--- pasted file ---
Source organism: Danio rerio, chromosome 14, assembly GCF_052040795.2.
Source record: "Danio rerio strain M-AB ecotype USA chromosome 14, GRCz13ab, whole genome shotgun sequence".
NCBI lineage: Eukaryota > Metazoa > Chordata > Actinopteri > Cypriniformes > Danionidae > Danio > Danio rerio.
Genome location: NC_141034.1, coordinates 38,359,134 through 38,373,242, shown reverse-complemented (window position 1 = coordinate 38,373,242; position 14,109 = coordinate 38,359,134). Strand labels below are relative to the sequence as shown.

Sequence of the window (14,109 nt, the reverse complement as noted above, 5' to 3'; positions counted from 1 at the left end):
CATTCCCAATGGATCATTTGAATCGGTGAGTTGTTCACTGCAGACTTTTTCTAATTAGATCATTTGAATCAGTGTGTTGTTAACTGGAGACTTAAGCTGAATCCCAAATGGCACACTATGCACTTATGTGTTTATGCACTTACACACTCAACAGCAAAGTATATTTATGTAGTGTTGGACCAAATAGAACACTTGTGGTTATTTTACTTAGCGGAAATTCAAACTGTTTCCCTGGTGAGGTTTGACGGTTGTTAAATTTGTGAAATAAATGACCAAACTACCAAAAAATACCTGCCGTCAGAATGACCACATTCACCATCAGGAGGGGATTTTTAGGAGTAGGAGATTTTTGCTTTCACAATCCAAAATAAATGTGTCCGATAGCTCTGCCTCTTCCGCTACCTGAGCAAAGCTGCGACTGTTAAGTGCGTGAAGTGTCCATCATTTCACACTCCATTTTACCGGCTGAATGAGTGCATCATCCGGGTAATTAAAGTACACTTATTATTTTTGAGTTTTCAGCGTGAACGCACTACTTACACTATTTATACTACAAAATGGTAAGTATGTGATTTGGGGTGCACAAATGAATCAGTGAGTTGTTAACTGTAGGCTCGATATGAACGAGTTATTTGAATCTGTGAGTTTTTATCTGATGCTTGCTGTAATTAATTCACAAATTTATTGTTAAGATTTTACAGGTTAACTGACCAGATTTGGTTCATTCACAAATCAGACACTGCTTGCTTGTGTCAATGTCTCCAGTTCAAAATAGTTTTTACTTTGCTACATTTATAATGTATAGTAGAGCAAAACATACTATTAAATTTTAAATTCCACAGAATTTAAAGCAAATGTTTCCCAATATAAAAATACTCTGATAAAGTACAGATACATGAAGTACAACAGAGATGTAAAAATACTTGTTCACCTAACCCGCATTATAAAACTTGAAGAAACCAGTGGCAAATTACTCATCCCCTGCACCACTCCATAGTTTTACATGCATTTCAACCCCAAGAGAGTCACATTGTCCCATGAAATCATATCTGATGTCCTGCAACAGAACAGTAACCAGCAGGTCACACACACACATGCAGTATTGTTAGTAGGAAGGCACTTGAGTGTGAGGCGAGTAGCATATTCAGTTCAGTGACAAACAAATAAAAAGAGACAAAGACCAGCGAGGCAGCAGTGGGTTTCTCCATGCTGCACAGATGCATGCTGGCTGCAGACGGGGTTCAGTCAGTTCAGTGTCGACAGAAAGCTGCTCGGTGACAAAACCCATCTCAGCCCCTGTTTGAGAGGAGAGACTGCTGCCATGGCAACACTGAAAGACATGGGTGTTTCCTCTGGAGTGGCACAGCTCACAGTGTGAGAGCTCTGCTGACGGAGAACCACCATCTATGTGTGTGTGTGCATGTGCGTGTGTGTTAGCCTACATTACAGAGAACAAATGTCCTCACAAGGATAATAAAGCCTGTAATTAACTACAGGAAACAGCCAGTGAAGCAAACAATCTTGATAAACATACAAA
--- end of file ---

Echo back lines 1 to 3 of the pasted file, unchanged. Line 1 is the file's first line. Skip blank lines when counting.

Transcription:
Source organism: Danio rerio, chromosome 14, assembly GCF_052040795.2.
Source record: "Danio rerio strain M-AB ecotype USA chromosome 14, GRCz13ab, whole genome shotgun sequence".
NCBI lineage: Eukaryota > Metazoa > Chordata > Actinopteri > Cypriniformes > Danionidae > Danio > Danio rerio.